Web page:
That’s certainly how it felt; scouring the shops for work clothes the weekend before my return felt strangely like the annual trip to WH Smith at the end of the summer holidays to pick up school ‘essentials’ such as a new pair of compasses, pencil case and protractor (did I ever actually use that?) Then there were the nerves the night before and on the Tuesday morning, as I took time to get dressed, put on make up (in the day – really?) and dry my hair using a hairdryer. Novel.
In fact, it was focusing on the minutiae that actually got me through the morning without thinking that that Tuesday marked the first time I’d be leaving my little girl behind for four days of every week, for the foreseeable future. A big thing after eight months with a mini sidekick everywhere I went.
I was actually OK until my husband produced a present and card ‘from Scrip’ just before I said goodbye. It was a lovely, thoughtful gesture, but one that prompted the inevitable flood of tears that I’d managed to hold back since 6.30am. But then I had to go, and go I did, after a long hug, a wipe of the mascara and a wave goodbye up at the window.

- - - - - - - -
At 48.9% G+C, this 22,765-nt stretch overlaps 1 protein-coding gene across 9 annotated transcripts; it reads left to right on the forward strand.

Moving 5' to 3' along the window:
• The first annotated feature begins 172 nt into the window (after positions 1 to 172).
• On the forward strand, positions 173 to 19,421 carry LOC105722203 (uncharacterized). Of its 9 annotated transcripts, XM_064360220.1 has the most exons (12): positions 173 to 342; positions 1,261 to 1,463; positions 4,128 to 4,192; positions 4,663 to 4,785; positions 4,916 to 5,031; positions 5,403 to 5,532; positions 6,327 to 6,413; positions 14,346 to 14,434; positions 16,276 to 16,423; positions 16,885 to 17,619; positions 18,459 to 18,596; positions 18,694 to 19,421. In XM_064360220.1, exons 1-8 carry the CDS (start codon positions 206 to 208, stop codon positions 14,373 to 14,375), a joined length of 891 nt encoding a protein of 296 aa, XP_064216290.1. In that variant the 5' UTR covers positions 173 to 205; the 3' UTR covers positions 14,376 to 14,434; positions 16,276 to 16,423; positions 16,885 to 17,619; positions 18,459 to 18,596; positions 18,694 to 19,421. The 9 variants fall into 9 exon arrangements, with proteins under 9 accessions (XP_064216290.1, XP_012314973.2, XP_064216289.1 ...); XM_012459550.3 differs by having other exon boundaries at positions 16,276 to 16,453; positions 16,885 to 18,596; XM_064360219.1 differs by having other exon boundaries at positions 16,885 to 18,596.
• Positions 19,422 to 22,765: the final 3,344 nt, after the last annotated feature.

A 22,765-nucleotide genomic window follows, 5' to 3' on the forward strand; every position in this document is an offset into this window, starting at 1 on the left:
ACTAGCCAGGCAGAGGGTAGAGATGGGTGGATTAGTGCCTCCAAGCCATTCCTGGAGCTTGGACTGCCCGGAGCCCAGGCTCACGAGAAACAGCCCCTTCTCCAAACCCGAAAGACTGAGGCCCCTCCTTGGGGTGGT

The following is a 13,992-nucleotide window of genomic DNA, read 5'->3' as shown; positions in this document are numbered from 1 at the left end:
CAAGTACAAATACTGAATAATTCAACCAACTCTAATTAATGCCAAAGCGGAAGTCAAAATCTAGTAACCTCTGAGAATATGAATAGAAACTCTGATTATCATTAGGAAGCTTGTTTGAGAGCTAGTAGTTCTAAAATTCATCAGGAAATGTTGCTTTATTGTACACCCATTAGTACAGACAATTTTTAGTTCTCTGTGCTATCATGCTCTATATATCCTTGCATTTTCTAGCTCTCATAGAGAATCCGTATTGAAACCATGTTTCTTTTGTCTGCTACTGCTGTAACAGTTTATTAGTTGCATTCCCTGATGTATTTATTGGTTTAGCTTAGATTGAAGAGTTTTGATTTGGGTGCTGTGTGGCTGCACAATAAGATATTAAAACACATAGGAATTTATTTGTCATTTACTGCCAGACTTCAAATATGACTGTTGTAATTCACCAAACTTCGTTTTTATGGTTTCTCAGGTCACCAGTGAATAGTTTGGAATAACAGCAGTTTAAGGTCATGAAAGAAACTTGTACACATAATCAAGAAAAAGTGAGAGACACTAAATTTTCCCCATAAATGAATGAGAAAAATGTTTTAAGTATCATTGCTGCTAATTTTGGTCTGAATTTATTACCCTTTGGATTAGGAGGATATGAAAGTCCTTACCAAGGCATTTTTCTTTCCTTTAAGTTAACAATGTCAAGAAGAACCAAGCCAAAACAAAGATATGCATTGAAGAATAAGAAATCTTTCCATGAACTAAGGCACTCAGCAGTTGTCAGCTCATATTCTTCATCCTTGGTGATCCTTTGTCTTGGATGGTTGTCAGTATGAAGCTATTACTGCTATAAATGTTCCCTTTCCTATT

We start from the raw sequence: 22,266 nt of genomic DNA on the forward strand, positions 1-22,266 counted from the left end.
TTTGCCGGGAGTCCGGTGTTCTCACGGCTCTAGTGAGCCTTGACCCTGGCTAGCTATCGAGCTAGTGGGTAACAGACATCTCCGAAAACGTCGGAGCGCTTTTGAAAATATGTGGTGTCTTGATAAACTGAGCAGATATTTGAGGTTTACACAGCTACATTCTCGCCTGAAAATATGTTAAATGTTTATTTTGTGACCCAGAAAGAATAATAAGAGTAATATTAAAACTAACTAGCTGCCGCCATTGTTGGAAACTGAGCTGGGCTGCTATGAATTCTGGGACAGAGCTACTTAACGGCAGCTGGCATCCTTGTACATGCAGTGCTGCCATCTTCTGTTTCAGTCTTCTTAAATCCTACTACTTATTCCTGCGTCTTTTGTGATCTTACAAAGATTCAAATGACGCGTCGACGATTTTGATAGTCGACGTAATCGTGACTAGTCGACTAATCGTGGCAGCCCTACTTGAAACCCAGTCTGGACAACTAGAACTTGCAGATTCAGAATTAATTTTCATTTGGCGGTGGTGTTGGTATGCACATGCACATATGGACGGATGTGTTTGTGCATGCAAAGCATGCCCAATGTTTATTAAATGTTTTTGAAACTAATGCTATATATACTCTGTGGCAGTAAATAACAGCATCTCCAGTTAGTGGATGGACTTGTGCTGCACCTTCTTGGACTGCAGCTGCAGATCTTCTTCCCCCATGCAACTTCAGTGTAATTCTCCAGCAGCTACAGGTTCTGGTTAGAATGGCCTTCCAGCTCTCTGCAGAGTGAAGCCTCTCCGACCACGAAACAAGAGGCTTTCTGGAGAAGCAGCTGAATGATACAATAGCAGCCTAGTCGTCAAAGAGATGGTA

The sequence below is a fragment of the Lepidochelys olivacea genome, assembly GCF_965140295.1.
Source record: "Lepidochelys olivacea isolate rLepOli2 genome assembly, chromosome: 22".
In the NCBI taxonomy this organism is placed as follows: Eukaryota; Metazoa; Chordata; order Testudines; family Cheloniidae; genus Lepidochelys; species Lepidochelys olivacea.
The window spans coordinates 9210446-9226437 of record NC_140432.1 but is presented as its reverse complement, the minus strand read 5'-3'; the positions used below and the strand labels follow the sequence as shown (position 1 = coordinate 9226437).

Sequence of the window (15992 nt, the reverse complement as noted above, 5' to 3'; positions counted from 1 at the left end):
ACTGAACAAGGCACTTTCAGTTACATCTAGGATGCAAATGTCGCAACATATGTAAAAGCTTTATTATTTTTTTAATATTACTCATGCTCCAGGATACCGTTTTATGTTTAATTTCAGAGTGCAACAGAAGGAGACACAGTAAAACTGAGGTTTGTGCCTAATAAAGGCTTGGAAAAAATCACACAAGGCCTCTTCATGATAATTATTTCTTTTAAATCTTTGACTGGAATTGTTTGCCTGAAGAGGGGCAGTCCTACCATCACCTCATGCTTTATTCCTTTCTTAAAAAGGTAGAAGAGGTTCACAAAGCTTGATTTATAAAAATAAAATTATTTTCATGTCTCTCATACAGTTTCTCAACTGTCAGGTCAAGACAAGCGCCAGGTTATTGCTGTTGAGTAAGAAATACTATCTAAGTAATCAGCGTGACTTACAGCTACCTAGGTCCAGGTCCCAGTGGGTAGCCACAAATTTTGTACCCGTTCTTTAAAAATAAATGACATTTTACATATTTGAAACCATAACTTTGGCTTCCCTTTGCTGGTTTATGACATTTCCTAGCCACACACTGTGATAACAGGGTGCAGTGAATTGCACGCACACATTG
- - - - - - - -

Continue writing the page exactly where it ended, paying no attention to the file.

It felt strange – not that strange to be without her initially because she’s obviously never been part of my work life. It was more odd – and sad – at points during the day to think of her far away, doing things with the nanny and her new little friend, without me. I felt a bit anxious and I missed her more than I thought I would. And I couldn’t wait to get home and see her at the end of the day.
As people always say, it takes time to get used to new things. And I’ll give it time. It certainly makes weekends and my day off with her all the more special. I guess it’s another adjustment to make, like the many others we’ve already made. And it puts my work firmly into perspective, too – something I think I needed after eleven years of work dominating. It’s a time to use my brain and hopefully enjoy, but mainly to enable us to provide Scrip with the best possible life and future we can.